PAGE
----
The Right Hand

by Logan Gabriel

About the Author

Let me start by stating what this article is not.  It is not a treatise on what we should or should not use to set the strings in motion.  What I mean by that is I will not compare the pros and cons over fingernails, fingertips or fingerpicks. I will however address some of the essential points regardless which method is used.

The first point I would like to address is that of tone.  A good tone is desirable by all.  Well, what is a good tone?  That question means many different things to many different people, and ones tone is as individual as ones personality.  All I can do is state how I define good tone, and hope that yours is something similar.

Good tone is one that is warm, and round as well as easily projected and consistent.  In order to achieve this definition of good tone here are a few points to consider:

  1. Angle of the hand in relationship to the strings.  This means that the hand should be in what Aaron Shearer called it’s mid range. The mid range is this:  Place your arm straight out in front of you with the fingers straight out.  Now, turn your wrist to the right while keeping the arm straight this is one extreme.  Now, turn the wrist to the left, this is the other extreme.  The best angle of attack is when the hand is in the middle of these two extremes.  So when you are playing and your tone begins to falter look at your wrist and see if you are in the midrange or not.
  2. From which knuckle joint does the majority of finger motion come from?  This is a question that should be on the mind of every guitarist.  The finger is broken down into sections that are separated by a knuckle joint.  From the fingertip to the first knuckle joint is called the tip segment (This is another Aaron Shearer idea), then you have the second knuckle joint, and lastly the third knuckle joint, which I call the large knuckle joint.  All finger movement should originate from the large knuckle joint.  All other knuckle movement is sympathetic to the large knuckle joint.  The purpose for this is that by observing this method the whole finger moves, this gives us more volume, better tone, and keeps the hand relaxed.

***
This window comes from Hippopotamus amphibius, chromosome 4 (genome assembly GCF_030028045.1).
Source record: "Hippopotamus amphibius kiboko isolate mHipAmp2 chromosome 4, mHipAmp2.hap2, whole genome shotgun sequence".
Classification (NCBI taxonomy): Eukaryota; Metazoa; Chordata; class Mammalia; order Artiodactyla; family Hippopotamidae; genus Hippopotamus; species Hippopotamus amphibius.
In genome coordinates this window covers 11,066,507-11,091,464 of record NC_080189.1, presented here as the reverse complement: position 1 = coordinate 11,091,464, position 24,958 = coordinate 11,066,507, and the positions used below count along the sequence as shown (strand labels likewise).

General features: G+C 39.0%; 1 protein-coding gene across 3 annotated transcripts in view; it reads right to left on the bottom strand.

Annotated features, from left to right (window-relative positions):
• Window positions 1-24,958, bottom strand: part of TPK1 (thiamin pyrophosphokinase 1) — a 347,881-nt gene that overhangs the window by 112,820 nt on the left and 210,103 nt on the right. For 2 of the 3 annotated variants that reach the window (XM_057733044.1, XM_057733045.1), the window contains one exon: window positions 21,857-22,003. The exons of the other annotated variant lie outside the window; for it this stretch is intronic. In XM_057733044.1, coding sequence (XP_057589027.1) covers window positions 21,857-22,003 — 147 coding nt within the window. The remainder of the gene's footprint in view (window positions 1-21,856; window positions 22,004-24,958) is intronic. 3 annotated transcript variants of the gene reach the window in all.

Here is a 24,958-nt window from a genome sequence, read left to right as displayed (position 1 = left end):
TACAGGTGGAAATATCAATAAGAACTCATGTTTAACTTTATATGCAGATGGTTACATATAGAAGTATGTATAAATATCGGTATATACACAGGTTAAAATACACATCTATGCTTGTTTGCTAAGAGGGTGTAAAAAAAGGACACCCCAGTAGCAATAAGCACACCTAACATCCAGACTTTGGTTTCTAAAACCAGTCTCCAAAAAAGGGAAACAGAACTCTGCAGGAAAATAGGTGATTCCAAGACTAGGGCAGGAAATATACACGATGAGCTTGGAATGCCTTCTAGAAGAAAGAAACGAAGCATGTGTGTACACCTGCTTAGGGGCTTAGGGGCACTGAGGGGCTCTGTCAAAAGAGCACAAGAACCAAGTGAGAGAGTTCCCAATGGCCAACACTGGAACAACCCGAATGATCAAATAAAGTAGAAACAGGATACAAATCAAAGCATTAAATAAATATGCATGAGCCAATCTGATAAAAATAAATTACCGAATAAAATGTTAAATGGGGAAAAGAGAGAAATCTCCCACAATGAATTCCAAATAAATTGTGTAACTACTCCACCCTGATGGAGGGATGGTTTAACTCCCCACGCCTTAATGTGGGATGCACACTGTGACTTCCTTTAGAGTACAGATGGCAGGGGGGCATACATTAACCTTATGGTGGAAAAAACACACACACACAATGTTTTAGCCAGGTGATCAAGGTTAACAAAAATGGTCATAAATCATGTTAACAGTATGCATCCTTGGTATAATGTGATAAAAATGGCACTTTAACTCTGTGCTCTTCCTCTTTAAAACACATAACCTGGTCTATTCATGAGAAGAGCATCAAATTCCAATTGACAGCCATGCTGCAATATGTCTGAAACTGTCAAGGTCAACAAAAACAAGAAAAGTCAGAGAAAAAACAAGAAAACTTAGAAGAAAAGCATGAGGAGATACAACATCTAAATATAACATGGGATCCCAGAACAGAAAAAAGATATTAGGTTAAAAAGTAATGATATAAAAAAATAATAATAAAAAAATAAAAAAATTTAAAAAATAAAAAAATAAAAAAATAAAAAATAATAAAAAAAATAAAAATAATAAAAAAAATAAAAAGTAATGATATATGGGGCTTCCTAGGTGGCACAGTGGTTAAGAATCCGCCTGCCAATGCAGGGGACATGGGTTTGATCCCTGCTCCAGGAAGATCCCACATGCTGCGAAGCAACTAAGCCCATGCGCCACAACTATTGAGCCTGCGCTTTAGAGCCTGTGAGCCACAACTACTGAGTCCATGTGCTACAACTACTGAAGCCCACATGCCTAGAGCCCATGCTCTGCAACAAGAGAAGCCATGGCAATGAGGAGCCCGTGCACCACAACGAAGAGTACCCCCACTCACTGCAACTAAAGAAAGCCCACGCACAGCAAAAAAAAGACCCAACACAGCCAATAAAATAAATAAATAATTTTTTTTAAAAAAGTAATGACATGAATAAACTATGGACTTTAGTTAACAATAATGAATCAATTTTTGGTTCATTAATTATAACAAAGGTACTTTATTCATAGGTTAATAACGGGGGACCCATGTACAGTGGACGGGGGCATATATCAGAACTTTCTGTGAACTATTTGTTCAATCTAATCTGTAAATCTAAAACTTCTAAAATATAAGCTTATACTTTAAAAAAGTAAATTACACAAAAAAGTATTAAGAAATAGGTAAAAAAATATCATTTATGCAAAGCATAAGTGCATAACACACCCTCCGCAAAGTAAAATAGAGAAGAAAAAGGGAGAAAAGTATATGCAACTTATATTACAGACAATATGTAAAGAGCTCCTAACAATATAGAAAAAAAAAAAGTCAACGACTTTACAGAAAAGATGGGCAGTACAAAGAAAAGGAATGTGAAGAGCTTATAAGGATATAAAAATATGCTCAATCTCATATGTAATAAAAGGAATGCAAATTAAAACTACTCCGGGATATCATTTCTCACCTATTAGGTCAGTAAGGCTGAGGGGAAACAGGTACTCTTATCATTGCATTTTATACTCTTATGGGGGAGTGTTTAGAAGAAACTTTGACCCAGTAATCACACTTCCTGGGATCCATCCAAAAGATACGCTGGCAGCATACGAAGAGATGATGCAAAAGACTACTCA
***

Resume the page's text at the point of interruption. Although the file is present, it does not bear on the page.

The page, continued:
3. The last principle to good tone I will address in this article pertains to the tip segment (from the fingertip to the first knuckle joint).  It should not be stiff and rigid, but collapse when a string is played weather it be free stroke or rest stroke.  Try this:  with the index finger of the right hand (i) place it on the high e string as though you are about to play the string.  Now, without playing the string apply pressure to the string so that the tip segment collapses and is hyper extended ( not too much you don’t want to dislocate the tip joint)  when that is achieved apply that little bit of pressure so the finger plucks the note and the string sounds open.  That is the proper movement of the finger through the string.  Try that with all of the fingers.
Some of these ideas may be foreign to some people but I believe they are some of the basic building blocks on good tone and proper right hand technique which is so important in fingerstyle guitar.    If you have any questions or comments please feel free to e mail me at  I will reply as soon as possible.


About The Author

Logan Gabriel is a Classical/Fingerstyle guitarist.  He began playing on a guitar that his parents purchased at a tag sale when he was eight years old.  He studied with a local teacher who introduced him to the playing of Julian Bream, Andres Segovia, and John Williams, as well as Ralph Towner and Michael Hedges.  Logan attended Keene State College where he studied Performance and Theory with Jose Lezcano, and Composition with Craig Sylvern.

Logan's latest release is called "Tree and Leaf: original music for solo guitar", which can be purchased by emailing Logan for details.  As a composer and arranger, his arrangements of Bach are published by Productions d'OZ (the arrangements will be available at the end of the month).  Logan lives in New Hampshire with his wife Leah and their two children Mertz and Alina.